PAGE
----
Oakland singer Astu’s parents are preachers who raised their children in a tight-knit, religious community. But after high school, Astu took a break from her Charismatic Christian church, promising to return to God later. As she explains it now, “I kind of wilded out.”
She tried to return to her faith with a renewed commitment. She went to seminary college in Oklahoma and married a minister, and became a minister and worship leader herself.
Still, something was missing.
“I was the most unhappy I'd ever been in my entire life,” she says, describing her thought process at the time. “God can't mean for me to be this unhappy. So then, well, I just have to leave it all. I have to let it all go, you know?”
Leaving her marriage and life as a preacher was a slow process. It took time and grit. But eventually, Astu arrived at a version of herself that’s unafraid of challenging that which may seem preordained, and seeks new pleasures in unfamiliar territory. That courage and experience are evident on the singer’s new EP, Patterns -- a particularly insightful and self-assured debut, sure to count as one of the Bay Area's most notable releases this year.
When I meet Astu for coffee near Lake Merritt on an overcast afternoon, she arrives in sizable door knocker earrings that match perfectly with her bold, glossy blonde finger waves. “It’s something that I’ve dreamed about for so long,” she says of her new EP, gleaming.
Over the course of seven songs and five interludes, Patterns concerns itself with love: love of self, love of others, and love that frees. Produced mostly by Daoud Anthony -- who’s worked with Chicago indie hip-hop darling Saba -- the project moves at a languid pace, with warm, summery vocals and sticky percussion all orbiting comfortably in the electro-R&B and soul galaxy. Astu’s dexterity is best displayed on “Paperheart,” a standout track from the EP that switches from playful warning to sweet supplication over Anthony’s soulful, funky production.
Astu spent half of 2017 writing Patterns and recording it at San Leandro’s After Ours studio; she says that the completion of her debut project signifies a beginning. “It doesn’t feel like an end. It feels like a doorway.” To what, I ask her. “Everything I've ever wanted,” she exhales with a giggle.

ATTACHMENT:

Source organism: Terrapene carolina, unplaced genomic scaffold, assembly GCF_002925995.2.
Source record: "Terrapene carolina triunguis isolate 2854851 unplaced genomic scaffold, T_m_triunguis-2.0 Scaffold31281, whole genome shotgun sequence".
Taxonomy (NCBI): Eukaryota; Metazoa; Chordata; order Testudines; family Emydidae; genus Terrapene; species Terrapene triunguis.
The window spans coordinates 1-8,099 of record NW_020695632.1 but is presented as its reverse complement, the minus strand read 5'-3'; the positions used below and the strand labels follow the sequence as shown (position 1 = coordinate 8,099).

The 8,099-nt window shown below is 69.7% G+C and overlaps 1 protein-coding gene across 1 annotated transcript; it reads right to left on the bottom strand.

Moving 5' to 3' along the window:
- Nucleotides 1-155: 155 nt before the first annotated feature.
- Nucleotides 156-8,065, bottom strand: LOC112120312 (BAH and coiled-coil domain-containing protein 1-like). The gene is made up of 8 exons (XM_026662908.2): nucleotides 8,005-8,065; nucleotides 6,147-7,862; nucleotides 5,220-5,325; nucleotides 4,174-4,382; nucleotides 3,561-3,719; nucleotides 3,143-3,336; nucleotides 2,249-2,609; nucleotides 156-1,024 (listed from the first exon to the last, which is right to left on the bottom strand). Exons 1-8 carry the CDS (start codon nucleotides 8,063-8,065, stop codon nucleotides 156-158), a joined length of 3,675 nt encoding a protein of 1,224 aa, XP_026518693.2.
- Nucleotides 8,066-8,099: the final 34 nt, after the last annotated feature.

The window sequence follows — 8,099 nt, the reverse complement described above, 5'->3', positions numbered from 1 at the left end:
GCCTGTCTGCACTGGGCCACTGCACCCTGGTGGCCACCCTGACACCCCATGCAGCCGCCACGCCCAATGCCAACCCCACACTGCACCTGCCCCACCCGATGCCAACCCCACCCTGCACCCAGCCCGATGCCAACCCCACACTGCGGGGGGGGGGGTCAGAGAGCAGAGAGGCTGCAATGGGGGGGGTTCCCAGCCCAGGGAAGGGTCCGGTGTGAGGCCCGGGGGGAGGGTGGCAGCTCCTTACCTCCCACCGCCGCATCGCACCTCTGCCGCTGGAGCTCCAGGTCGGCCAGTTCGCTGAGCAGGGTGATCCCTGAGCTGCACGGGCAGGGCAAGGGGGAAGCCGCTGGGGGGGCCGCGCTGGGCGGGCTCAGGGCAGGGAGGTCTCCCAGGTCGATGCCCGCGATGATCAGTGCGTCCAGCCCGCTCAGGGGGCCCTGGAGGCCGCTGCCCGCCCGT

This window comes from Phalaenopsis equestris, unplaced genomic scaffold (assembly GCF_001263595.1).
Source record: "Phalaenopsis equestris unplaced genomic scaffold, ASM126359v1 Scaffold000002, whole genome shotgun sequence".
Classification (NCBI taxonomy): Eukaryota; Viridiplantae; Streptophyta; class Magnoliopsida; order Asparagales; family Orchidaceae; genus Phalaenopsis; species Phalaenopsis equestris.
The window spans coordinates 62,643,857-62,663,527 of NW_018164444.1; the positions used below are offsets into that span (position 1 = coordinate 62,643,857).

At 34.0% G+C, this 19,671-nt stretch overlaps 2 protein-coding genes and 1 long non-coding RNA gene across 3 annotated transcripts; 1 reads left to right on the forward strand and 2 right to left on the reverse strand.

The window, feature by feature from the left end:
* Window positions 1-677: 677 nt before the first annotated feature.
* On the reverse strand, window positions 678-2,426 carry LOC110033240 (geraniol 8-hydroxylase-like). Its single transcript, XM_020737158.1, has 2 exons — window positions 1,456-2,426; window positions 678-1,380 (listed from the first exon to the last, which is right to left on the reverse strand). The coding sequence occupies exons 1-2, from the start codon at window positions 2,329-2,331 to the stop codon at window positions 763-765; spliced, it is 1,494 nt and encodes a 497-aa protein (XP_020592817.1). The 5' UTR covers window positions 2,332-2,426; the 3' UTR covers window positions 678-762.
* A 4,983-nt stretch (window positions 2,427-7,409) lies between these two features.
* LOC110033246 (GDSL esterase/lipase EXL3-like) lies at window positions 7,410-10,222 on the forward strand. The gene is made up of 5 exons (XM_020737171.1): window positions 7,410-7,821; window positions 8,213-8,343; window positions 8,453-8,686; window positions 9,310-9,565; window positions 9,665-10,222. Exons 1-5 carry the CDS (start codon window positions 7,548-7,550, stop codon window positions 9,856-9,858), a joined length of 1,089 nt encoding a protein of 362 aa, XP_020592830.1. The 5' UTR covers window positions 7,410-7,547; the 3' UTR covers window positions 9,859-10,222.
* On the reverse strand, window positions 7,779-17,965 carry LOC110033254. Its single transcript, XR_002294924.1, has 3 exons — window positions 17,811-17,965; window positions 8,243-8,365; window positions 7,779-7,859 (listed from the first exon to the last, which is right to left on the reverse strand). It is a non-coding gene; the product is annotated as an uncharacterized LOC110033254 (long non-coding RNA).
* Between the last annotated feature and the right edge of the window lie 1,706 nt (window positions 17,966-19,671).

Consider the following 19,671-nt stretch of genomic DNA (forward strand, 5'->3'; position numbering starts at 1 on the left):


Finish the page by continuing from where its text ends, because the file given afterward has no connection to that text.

Astu has been singing from a very young age. She recalls being 4 or 5, lining up her brother and sister to sing gospel for her family’s guests at their home in San Jose. “My family always recognized that singing was my gift and the thing I always heard was, ‘You have to sing for Jesus,’” she remembers. “But from the beginning, I knew singing was mine.”
“I guess I was conflicted because it was such a deep belief, the way I was raised and the way I was taught about God and Christianity,” she continues. “It felt like I was wrong; it felt like singing for myself was wrong. And it felt like the things that I cared about, that I wanted to put into music, they weren't right.”
So Astu sang for others. She joined choirs at her high school and church, and sang background vocals for her brother’s psych-rock and blues band. When she moved to Oklahoma for college, she led her worship group in song. But the weight of life in service of a religious community that she no longer identified with grew to be an uncomfortable burden.
“When you see yourself through other people's eyes, it's not just that it's inauthentic, but it's almost like you're killing yourself,” she says. “You're not allowing who you are to be.”
After she left her Oklahoma life behind, Astu settled back in the Bay Area, landing first with her mom in San Jose and then moving to Oakland in 2013. As she began to acquaint herself with her identity outside of the pressures of church, she returned to music through open mics and jam sessions around the Town.
In the Spring of 2014, she arrived at Spirithaus Gallery for a free-form music session. She sat and listened, amazed at what she was witnessing. “This is incredible. People do this outside of church?” she remembers thinking. Towards the end of the session, she got on the mic and sang for 15 minutes; she describes it as “one of the most spiritually satisfying experiences.”
Encouraged by Oakland’s creative scene, Astu set up a home studio and began recording. “In the beginning it was me and a bottle of whiskey, some orange juice, and my little studio. But now I've gotten to the point where the whiskey is unnecessary.”
Those last few years of pushing herself emotionally, spiritually, and creatively resulted in Patterns, an elegant debut polished by Astu’s battles against religious dogma and the inescapable soul-searching that followed. On “Love Lessons," the EP's choral, intimate outro, Astu and her friends talk about the different lessons they’ve learned about love. I ask about one that's stuck with her.
“Sometimes, love looks like war,” she says. “Just being able to defend yourself, stick up for yourself. That was the biggest one for me.”
Astu celebrates the Feb. 23 release of Patterns with a performance and panel discussion at Red Bay Coffee on Feb. 22. More info here.
Funding for KQED Arts is provided by The William and Flora Hewlett Foundation.
Support is also provided by Yogen and Peggy Dalal, Diane B. Wilsey, the Kenneth Rainin Foundation, the John S. and James L. Knight Foundation, Helen Sarah Steyer, the William and Gretchen Kimball Fund, and the members of KQED